Little Bits of History

Negligence

Posted in History by patriciahysell on August 26, 2011

Soda and snail

August 26, 1928: May Donoghue’s treat is undelightful. May boarded a tram in Glasgow for a thirty minute ride to Paisley. She was traveling with a friend and they went to the Wellmeadow Café about 8:50 PM and ordered from the owner, Francis Minchella. May ordered an ice cream drink and Francis brought the ice cream and an opaque bottle of ginger beer to the table. The ginger beer was poured over the ice cream and May enjoyed her treat. Then, she added the rest of the ginger beer and a partially decomposed snail dropped out of the bottle.

May later complained of stomach pains and was diagnosed as having gastroenteritis. On April 29, 1929 May brought action against David Stevenson, the maker of the ginger beer located in Paisley. She was asking for £500 in damages. The House of Lords dealt with the case in a preliminary matter and the case was settled out of court. Since there are no case records, some of the facts are a bit sketchy. The friend is never named, the animal was either a snail or a slug, and the ginger beer may have been some other carbonated beverage.

The case known as Donoghue v. Steveson received judgment on May 26, 1932 and established the modern legal concept of negligence in Scots and English law. What was determined was the aspect of “duty of care” stating the legal obligation of a person or institution to hold to a standard of reasonable care while performing acts which may cause harm to others. This is the first requirement for a case of negligence. One has the right to expect soda bottles to contain soda and nothing else.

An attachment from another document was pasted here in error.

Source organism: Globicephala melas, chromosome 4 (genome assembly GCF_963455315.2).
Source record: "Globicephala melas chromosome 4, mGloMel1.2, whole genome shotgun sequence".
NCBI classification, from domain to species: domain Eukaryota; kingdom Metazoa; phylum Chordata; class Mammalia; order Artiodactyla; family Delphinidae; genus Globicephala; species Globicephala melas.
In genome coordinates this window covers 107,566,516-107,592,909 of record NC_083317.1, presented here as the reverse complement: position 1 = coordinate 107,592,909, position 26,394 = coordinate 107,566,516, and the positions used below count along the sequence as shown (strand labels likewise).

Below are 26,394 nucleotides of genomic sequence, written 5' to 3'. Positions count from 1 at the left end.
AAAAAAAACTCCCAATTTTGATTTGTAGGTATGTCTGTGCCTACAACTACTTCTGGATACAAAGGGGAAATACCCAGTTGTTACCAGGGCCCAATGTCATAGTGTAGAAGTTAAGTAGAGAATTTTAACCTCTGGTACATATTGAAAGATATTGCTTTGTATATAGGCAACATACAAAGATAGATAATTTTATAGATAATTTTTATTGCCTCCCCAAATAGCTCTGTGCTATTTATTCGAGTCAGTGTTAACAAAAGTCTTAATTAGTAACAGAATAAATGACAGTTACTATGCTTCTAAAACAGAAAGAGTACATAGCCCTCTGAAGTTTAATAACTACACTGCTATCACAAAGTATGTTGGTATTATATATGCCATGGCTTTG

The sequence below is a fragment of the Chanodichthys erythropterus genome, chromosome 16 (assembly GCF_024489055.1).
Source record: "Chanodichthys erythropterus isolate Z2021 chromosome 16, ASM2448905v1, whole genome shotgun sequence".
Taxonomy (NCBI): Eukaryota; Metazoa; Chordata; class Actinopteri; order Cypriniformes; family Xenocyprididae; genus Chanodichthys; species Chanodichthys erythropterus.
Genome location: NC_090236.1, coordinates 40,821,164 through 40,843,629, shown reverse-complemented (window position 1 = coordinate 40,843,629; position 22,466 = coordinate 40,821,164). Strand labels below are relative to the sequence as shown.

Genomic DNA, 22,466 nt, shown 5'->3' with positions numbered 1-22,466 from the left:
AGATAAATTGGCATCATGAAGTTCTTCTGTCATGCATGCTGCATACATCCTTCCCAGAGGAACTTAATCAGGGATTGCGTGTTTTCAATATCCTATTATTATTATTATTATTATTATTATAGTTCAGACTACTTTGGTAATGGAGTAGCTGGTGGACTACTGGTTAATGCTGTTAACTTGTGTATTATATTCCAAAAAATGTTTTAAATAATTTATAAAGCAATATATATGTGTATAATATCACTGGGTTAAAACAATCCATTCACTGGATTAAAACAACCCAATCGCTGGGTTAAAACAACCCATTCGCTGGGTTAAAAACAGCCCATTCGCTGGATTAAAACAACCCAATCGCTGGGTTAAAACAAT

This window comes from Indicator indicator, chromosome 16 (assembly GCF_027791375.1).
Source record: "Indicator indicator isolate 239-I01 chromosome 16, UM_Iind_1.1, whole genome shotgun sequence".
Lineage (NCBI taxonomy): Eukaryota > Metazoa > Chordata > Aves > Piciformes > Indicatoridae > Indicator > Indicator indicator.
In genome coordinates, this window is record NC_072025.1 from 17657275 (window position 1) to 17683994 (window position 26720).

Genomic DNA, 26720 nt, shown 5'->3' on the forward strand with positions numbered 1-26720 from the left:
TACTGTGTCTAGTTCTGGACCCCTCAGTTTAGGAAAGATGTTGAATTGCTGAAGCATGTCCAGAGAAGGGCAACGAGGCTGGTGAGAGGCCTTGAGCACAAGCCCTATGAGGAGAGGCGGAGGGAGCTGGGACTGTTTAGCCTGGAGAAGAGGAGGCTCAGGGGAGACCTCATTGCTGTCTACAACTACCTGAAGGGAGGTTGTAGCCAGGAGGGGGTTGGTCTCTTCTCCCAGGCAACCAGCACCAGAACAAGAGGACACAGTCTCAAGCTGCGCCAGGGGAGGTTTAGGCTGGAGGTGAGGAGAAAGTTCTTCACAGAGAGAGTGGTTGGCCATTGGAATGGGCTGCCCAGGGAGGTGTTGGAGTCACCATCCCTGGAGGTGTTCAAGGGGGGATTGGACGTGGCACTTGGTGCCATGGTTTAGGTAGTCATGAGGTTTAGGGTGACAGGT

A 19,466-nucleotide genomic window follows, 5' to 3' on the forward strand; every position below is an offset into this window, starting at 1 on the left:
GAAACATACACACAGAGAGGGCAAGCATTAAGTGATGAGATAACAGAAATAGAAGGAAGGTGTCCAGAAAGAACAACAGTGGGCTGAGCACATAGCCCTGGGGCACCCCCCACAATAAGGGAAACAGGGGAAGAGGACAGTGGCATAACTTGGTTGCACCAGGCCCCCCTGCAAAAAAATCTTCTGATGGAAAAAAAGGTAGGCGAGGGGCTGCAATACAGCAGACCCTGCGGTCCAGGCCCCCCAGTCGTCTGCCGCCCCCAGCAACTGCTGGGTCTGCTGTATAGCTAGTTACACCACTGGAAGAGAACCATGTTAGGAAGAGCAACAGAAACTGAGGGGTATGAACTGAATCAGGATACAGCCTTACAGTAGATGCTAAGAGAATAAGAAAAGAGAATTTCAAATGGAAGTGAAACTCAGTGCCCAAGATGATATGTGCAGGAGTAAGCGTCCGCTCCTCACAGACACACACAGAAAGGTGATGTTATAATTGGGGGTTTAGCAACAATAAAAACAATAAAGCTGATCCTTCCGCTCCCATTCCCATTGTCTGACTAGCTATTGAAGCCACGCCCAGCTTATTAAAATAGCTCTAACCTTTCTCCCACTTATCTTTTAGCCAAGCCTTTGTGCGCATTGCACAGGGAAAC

To successfully bring judgment against negligence, the duty of care must have been breached. This particular breach must have been what caused harm to the other person. This brings liability upon the person who was derelict in their duty to protect from harm. In this case, one could reasonably expect no livestock in a soda bottle. When drinking from a container in which an animal has been decomposing, one is likely to become ill. If illness does occur, the maker of the soda would be held liable for damages.

“A man has a Duty of Care to conduct himself in such a way as to avoid harm to others, where a reasonable man would have seen that such harm could occur.” – Lord Atkin

“Negligence is the rust of the soul, that corrodes through all her best resolves.” – Owen Feltham

“Success produces confidence; confidence relaxes industry, and negligence ruins the reputation which accuracy had raised.” – Ben Jonson

“The real and effectual discipline which is exercised over a workman is that of his customers. It is the fear of losing their employment which restrains his frauds and corrects his negligence.” – Adam Smith

Also on this day:

The Terminal Man – In 1988, Merhan Karrimi Nasseri hit the airport.
Explosive – in 1883, Krakatau began to erupt.

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